In a judgement dated 30th January 2015, Justice Rajiv Shakdher of the Delhi High Court upheld the contentions of Gilead Sciences regarding their “blockbuster” Hepatitis C Virus drug, Sovaldi. We’ve previously covered the controversy surrounding Gilead’s pricing policies with respect to Sovaldi (see Rupali’s two-part post here and here), but the issues raised in the current writ petition are only tangentially connected to the price of the drug. We’d also carried the news of Gilead’s rejection at the IPO, and their subsequent decision to appeal the order. This writ petition, however, questioned the procedure adopted by the patent office in dealing with their application rather than the substantive merits of their application.
The story so far
Gilead applied for a patent on sofusbovir (branded as Sovaldi) and received a First Examination Report, along with a list of objections to the claims as mandated by S. 14 of the Patents Act. Gilead’s application for sofosbuvirthen ran into trouble in March 2014, with pre-grant oppositions (under S. 25) coming in from Natco Pharma and the advocacy group IMAK. The crux of the issue is that while S. 14 mandates that the applicant be given a chance to be heard, pre-grant opposition under S. 25 contains no such imperative.
To complicate matters further, IMAK sought a simultaneous hearing regarding the issues raised under both sections – exactly the relief being sought by Gilead in its writ petition. The patent office, however, did not issue notice to Gilead in the matter of the pre-grant opposition. A hearing was conducted, and the impugned order was passed in January 2015, around five months after the hearing.
It is Gilead’s claim that it was never given a chance to counter the arguments made by IMAK, Natco and others in their pre-grant oppositions. While this would not be problematic in and of itself, Gilead further claims that the patent office’s order denying its application was substantially influenced by the arguments raised in the pre-grant oppositions. What’s more, Gilead alleges that entire paragraphs of the pre-grant oppositions were reproduced verbatim (with the inclusion of typographical errors in the original documents) in the patent office’s order.
Gilead argues that such a proceeding that denied it representation violates its natural justice right to be heard. Further, Gilead’s argument is that in such a situation where the pre-grant opposition had a chance to influence the patent office’s order, it would be unfair to the applicant to summon them for a S. 14 hearing, while effectively conducting a hearing on the merits of arguments raised under S. 25.
The court accepted Gilead’s claim that the patent office’s order was influenced by the pre-grant oppositions, right down to the typos contained in them. At a broader level, the court took issue with the circumstances of the case, in which the material contained in the pre-grant objections were available to the patent office during the pendency of the S. 14 proceedings. The court’s analysis, essentially, is that regardless of whether the patent office chooses to utilise arguments raised in pre-grant oppositions, the mere availability of this material in the patent office’s records represents a possibility of influencing the final order of the patent office. The court held that such influence would be unduly prejudicial to the applicant’s interest. Further, the court noted that combining the pre-grant and the S. 14 proceedings, giving Gilead an opportunity to be heard on both counts, would have saved the patent office time and effort, while mitigating allegations of bias.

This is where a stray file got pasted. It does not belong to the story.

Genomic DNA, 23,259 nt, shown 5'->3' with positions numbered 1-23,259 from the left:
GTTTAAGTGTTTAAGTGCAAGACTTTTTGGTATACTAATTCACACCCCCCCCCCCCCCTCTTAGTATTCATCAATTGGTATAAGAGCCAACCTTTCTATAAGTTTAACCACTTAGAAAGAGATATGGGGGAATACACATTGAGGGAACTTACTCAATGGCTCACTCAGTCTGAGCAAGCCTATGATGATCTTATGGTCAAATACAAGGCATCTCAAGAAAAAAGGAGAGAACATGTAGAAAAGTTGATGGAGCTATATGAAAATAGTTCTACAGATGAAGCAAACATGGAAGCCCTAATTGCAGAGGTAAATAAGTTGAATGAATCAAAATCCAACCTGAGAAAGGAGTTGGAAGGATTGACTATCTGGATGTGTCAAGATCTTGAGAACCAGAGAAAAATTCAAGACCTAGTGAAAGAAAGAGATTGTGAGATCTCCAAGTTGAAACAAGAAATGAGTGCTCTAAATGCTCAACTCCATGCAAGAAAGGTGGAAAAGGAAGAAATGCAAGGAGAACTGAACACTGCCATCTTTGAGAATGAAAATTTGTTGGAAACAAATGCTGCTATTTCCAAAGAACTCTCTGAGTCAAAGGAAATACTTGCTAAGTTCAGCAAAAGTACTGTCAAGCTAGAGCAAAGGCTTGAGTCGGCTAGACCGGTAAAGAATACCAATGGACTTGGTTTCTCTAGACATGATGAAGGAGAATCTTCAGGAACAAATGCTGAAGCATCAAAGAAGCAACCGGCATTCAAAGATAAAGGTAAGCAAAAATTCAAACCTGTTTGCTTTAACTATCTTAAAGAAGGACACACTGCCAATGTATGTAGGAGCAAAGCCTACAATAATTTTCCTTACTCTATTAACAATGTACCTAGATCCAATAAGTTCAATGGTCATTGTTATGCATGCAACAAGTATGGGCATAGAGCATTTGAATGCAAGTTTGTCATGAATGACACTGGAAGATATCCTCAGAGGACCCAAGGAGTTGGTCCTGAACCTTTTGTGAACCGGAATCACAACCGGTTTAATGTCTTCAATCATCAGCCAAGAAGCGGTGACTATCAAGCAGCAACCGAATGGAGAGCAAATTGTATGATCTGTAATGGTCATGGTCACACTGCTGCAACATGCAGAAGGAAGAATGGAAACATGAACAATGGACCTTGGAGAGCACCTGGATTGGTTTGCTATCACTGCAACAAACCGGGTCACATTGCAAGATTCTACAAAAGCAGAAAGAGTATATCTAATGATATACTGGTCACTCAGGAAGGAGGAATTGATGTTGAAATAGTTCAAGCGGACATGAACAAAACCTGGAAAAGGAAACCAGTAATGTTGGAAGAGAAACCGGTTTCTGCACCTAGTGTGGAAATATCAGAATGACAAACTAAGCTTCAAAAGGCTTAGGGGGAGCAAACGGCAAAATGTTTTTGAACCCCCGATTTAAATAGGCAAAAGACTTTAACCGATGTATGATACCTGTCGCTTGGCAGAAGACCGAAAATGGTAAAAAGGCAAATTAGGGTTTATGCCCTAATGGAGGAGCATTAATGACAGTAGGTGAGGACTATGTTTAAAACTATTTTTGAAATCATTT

The entire matter boils down to one fundamental question: would it be fair to an applicant if the patent office summoned them for a hearing ostensibly on objections contained in the FER and then hit them out of the blue with arguments contained in pre-grant oppositions? The court has rightly answered this question in the negative, and remanded the case back to the patent office for a fresh decision, after holding hearings for both S. 14 and S. 25 proceedings, and issuing notice to all parties including Gilead.
While the setting aside of the patent office’s denial of theSovaldi patent claim is based on sound legal reasoning, it remains to be seen what (if any) effect this will have on the broader debate surrounding the drug and its pricing. It is well within the realms of possibility that the patent office rejects the claim again. However, Gilead has shown a commitment to pursue this case through every possible avenue, and it appears that the matter will become newsworthy again in the coming months when the fresh decision comes out (and, in all probability, gets appealed).